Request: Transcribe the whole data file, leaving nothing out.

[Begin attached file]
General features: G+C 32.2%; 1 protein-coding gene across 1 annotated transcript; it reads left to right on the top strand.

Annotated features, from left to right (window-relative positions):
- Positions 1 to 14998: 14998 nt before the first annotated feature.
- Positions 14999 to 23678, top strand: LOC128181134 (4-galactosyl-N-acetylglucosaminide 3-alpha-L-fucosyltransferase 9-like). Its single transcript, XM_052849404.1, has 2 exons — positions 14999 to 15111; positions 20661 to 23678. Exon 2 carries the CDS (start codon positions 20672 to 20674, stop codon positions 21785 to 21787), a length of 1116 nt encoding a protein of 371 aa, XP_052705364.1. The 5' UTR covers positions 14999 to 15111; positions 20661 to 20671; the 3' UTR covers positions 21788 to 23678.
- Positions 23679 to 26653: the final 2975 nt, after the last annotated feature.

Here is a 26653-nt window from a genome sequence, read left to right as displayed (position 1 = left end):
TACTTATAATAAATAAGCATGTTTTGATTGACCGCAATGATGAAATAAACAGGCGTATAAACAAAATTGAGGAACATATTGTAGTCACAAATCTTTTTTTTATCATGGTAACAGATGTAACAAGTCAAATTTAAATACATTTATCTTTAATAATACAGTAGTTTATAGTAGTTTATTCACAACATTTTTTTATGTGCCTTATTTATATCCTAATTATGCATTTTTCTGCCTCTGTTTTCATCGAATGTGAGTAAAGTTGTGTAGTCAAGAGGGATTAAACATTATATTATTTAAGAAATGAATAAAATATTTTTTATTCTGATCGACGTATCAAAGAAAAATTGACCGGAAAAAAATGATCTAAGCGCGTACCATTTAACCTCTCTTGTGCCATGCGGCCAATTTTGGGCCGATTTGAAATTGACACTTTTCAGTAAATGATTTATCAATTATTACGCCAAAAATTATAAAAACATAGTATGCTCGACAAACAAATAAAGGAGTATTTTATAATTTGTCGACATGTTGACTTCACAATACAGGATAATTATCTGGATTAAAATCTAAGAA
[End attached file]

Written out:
General features: G+C 32.2%; 1 protein-coding gene across 1 annotated transcript; it reads left to right on the top strand.

Annotated features, from left to right (window-relative positions):
- Positions 1 to 14998: 14998 nt before the first annotated feature.
- Positions 14999 to 23678, top strand: LOC128181134 (4-galactosyl-N-acetylglucosaminide 3-alpha-L-fucosyltransferase 9-like). Its single transcript, XM_052849404.1, has 2 exons — positions 14999 to 15111; positions 20661 to 23678. Exon 2 carries the CDS (start codon positions 20672 to 20674, stop codon positions 21785 to 21787), a length of 1116 nt encoding a protein of 371 aa, XP_052705364.1. The 5' UTR covers positions 14999 to 15111; positions 20661 to 20671; the 3' UTR covers positions 21788 to 23678.
- Positions 23679 to 26653: the final 2975 nt, after the last annotated feature.

Here is a 26653-nt window from a genome sequence, read left to right as displayed (position 1 = left end):
TACTTATAATAAATAAGCATGTTTTGATTGACCGCAATGATGAAATAAACAGGCGTATAAACAAAATTGAGGAACATATTGTAGTCACAAATCTTTTTTTTATCATGGTAACAGATGTAACAAGTCAAATTTAAATACATTTATCTTTAATAATACAGTAGTTTATAGTAGTTTATTCACAACATTTTTTTATGTGCCTTATTTATATCCTAATTATGCATTTTTCTGCCTCTGTTTTCATCGAATGTGAGTAAAGTTGTGTAGTCAAGAGGGATTAAACATTATATTATTTAAGAAATGAATAAAATATTTTTTATTCTGATCGACGTATCAAAGAAAAATTGACCGGAAAAAAATGATCTAAGCGCGTACCATTTAACCTCTCTTGTGCCATGCGGCCAATTTTGGGCCGATTTGAAATTGACACTTTTCAGTAAATGATTTATCAATTATTACGCCAAAAATTATAAAAACATAGTATGCTCGACAAACAAATAAAGGAGTATTTTATAATTTGTCGACATGTTGACTTCACAATACAGGATAATTATCTGGATTAAAATCTAAGAA